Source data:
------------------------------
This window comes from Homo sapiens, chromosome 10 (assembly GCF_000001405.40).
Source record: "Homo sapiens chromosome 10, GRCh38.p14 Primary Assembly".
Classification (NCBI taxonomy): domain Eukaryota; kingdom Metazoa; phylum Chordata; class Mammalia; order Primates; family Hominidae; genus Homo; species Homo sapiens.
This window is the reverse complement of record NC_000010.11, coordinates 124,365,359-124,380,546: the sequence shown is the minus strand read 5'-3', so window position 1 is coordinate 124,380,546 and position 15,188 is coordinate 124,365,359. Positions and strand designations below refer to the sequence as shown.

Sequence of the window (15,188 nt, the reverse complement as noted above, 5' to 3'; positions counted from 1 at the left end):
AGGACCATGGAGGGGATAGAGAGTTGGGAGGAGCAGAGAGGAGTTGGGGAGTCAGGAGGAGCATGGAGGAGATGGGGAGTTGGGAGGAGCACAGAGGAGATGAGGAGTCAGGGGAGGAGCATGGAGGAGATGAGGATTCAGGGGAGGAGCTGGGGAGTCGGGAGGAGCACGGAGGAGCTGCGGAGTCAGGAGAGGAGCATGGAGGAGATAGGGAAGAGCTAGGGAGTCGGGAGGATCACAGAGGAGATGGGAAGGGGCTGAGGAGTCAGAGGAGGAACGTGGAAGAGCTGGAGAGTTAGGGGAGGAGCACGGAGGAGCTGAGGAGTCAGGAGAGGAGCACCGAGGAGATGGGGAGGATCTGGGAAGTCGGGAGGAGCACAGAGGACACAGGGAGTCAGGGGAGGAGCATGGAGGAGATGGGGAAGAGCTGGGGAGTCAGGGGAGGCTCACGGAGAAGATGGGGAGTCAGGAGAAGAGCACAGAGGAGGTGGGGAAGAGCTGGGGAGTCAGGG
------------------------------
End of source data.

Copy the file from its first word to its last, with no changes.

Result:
This window comes from Homo sapiens, chromosome 10 (assembly GCF_000001405.40).
Source record: "Homo sapiens chromosome 10, GRCh38.p14 Primary Assembly".
Classification (NCBI taxonomy): domain Eukaryota; kingdom Metazoa; phylum Chordata; class Mammalia; order Primates; family Hominidae; genus Homo; species Homo sapiens.
This window is the reverse complement of record NC_000010.11, coordinates 124,365,359-124,380,546: the sequence shown is the minus strand read 5'-3', so window position 1 is coordinate 124,380,546 and position 15,188 is coordinate 124,365,359. Positions and strand designations below refer to the sequence as shown.

Sequence of the window (15,188 nt, the reverse complement as noted above, 5' to 3'; positions counted from 1 at the left end):
AGGACCATGGAGGGGATAGAGAGTTGGGAGGAGCAGAGAGGAGTTGGGGAGTCAGGAGGAGCATGGAGGAGATGGGGAGTTGGGAGGAGCACAGAGGAGATGAGGAGTCAGGGGAGGAGCATGGAGGAGATGAGGATTCAGGGGAGGAGCTGGGGAGTCGGGAGGAGCACGGAGGAGCTGCGGAGTCAGGAGAGGAGCATGGAGGAGATAGGGAAGAGCTAGGGAGTCGGGAGGATCACAGAGGAGATGGGAAGGGGCTGAGGAGTCAGAGGAGGAACGTGGAAGAGCTGGAGAGTTAGGGGAGGAGCACGGAGGAGCTGAGGAGTCAGGAGAGGAGCACCGAGGAGATGGGGAGGATCTGGGAAGTCGGGAGGAGCACAGAGGACACAGGGAGTCAGGGGAGGAGCATGGAGGAGATGGGGAAGAGCTGGGGAGTCAGGGGAGGCTCACGGAGAAGATGGGGAGTCAGGAGAAGAGCACAGAGGAGGTGGGGAAGAGCTGGGGAGTCAGGG